Like many of you working in an office somewhere, I am given an endless amount of busy work and meaningless projects so that my boss can justify being a boss. Don’t get me wrong; it’s not his fault. It’s just the way the system works.
In turn, I avoid doing most of this work through a process of procrastination, mild insubordination, and apathy. This is also how the system works. And most of the time, the office hierarchy is in harmony.
Of course, it wasn’t always this way. I used to actually do my job. Then one day I noticed that the project my boss needed done immediately sat on his desk for a month before he even looked at it. And at that moment, was borne the Laws of Working in an Office…
The First Law of Working in an Office:
By definition, any work your boss assigns to you is of little or no importance whatsoever. Logically, this makes sense. By giving a project to you, the boss has deemed it too tedious, too trivial or too low a priority to deal with himself.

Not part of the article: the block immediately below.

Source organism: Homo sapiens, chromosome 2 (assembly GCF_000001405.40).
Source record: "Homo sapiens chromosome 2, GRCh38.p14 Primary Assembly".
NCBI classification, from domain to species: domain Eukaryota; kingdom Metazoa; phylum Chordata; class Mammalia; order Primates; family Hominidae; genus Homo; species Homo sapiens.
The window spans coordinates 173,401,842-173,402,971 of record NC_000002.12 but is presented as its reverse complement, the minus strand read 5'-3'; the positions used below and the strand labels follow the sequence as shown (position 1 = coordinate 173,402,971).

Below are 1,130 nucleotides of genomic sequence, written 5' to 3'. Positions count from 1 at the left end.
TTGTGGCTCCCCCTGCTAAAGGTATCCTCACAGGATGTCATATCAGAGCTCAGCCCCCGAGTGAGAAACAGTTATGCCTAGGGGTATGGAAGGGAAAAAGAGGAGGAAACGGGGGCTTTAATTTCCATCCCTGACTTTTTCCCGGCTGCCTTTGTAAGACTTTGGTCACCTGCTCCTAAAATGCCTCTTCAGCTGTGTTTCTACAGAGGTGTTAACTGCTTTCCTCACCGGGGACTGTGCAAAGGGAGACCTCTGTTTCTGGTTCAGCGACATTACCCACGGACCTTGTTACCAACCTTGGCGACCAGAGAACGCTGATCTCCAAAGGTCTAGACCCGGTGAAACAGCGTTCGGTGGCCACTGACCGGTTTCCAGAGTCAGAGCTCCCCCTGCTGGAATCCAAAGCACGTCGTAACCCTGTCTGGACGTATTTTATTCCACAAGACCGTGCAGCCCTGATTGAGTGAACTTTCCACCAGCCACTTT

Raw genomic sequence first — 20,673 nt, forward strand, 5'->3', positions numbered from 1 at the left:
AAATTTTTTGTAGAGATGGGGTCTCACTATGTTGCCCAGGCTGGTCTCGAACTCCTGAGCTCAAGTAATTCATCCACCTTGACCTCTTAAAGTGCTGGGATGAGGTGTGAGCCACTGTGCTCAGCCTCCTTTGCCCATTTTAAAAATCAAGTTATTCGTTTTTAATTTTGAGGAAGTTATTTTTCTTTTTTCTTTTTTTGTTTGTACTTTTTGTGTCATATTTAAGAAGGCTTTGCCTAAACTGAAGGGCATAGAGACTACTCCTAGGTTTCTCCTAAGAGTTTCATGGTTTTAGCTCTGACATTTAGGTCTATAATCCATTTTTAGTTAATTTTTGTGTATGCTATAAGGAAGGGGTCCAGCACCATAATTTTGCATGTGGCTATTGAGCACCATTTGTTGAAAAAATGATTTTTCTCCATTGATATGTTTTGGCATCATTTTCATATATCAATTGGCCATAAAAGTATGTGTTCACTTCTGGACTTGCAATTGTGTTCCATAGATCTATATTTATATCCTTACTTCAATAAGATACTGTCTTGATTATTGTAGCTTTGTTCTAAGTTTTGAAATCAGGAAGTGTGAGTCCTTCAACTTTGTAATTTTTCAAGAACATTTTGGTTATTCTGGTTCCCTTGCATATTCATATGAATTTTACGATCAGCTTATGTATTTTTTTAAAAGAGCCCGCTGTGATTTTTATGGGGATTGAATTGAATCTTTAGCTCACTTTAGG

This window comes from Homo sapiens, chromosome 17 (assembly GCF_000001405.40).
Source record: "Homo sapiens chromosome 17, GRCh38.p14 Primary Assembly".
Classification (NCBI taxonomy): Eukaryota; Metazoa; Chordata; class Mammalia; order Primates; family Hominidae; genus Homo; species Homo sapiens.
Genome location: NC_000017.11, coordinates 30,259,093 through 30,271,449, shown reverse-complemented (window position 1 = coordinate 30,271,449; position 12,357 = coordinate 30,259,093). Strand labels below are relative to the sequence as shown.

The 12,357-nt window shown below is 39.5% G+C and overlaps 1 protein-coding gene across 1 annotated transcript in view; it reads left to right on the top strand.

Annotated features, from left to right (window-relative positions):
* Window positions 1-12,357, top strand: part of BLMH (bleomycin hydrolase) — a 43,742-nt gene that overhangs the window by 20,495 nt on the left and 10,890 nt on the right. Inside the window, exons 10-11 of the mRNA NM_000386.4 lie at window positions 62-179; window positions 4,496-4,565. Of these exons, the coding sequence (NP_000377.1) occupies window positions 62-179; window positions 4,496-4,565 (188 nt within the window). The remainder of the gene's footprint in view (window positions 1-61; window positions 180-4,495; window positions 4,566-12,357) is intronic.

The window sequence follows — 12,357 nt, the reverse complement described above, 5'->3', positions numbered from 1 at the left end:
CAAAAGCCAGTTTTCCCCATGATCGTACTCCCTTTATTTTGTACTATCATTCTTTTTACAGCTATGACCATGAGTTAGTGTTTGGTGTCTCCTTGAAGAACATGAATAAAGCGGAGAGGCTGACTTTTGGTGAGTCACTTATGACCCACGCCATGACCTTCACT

While it may seem disheartening to learn that most of your assigned work is absolutely inconsequential, there is a tremendous upside to this…
The Second Law of Working in an Office:
There is an old saying in business, “If you want something done right, do it yourself.” Therefore, by delegating assignments, your boss is indirectly implying that he doesn’t care if the work is done right. Otherwise, he’d do it himself. Taking it a step further, your boss probably doesn’t care if is or done on time, either. And frankly, I doubt he really cares if it is even done at all.
Indeed, these laws can be very liberating. However, I can’t instantly dismiss everything that is assigned to me as a complete waste of time and energy. Occasionally, there is actually something worthwhile that needs doing. Being able to tell the difference is the key to being a selectively productive employee.
When assigned a new project, always feign a positive outlook. Give every indication that you share your boss’s enthusiasm for this BS. But don’t actually do anything yet. Even though your boss has given you a massive amount of work to do, pretend that the ball is still in his court.